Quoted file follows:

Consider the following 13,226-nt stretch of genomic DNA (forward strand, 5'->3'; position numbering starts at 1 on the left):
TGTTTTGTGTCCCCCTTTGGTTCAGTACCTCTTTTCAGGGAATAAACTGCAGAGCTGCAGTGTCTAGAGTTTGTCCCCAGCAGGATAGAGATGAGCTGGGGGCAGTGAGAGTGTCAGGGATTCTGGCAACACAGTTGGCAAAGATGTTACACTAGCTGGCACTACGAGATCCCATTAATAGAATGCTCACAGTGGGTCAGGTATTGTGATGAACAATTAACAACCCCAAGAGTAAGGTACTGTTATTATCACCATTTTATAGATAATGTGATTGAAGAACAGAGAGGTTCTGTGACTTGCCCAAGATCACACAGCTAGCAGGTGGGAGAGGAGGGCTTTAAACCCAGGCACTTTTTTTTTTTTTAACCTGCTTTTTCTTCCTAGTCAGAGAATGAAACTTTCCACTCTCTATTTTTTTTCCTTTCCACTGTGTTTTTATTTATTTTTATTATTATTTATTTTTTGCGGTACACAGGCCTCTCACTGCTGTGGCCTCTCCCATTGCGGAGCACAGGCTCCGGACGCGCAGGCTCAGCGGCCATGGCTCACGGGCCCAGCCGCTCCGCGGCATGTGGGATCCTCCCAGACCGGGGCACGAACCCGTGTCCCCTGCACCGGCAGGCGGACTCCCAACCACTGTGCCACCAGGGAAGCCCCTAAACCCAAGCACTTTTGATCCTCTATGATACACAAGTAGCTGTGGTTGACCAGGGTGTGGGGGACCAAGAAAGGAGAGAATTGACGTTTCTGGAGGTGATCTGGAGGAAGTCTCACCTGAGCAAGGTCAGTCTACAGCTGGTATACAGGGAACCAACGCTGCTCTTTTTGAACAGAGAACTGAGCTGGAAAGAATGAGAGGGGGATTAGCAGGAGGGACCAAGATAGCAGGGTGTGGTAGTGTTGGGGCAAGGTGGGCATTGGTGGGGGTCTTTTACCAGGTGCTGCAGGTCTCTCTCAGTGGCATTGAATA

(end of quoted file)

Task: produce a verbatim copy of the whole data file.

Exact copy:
Consider the following 13,226-nt stretch of genomic DNA (forward strand, 5'->3'; position numbering starts at 1 on the left):
TGTTTTGTGTCCCCCTTTGGTTCAGTACCTCTTTTCAGGGAATAAACTGCAGAGCTGCAGTGTCTAGAGTTTGTCCCCAGCAGGATAGAGATGAGCTGGGGGCAGTGAGAGTGTCAGGGATTCTGGCAACACAGTTGGCAAAGATGTTACACTAGCTGGCACTACGAGATCCCATTAATAGAATGCTCACAGTGGGTCAGGTATTGTGATGAACAATTAACAACCCCAAGAGTAAGGTACTGTTATTATCACCATTTTATAGATAATGTGATTGAAGAACAGAGAGGTTCTGTGACTTGCCCAAGATCACACAGCTAGCAGGTGGGAGAGGAGGGCTTTAAACCCAGGCACTTTTTTTTTTTTTAACCTGCTTTTTCTTCCTAGTCAGAGAATGAAACTTTCCACTCTCTATTTTTTTTCCTTTCCACTGTGTTTTTATTTATTTTTATTATTATTTATTTTTTGCGGTACACAGGCCTCTCACTGCTGTGGCCTCTCCCATTGCGGAGCACAGGCTCCGGACGCGCAGGCTCAGCGGCCATGGCTCACGGGCCCAGCCGCTCCGCGGCATGTGGGATCCTCCCAGACCGGGGCACGAACCCGTGTCCCCTGCACCGGCAGGCGGACTCCCAACCACTGTGCCACCAGGGAAGCCCCTAAACCCAAGCACTTTTGATCCTCTATGATACACAAGTAGCTGTGGTTGACCAGGGTGTGGGGGACCAAGAAAGGAGAGAATTGACGTTTCTGGAGGTGATCTGGAGGAAGTCTCACCTGAGCAAGGTCAGTCTACAGCTGGTATACAGGGAACCAACGCTGCTCTTTTTGAACAGAGAACTGAGCTGGAAAGAATGAGAGGGGGATTAGCAGGAGGGACCAAGATAGCAGGGTGTGGTAGTGTTGGGGCAAGGTGGGCATTGGTGGGGGTCTTTTACCAGGTGCTGCAGGTCTCTCTCAGTGGCATTGAATA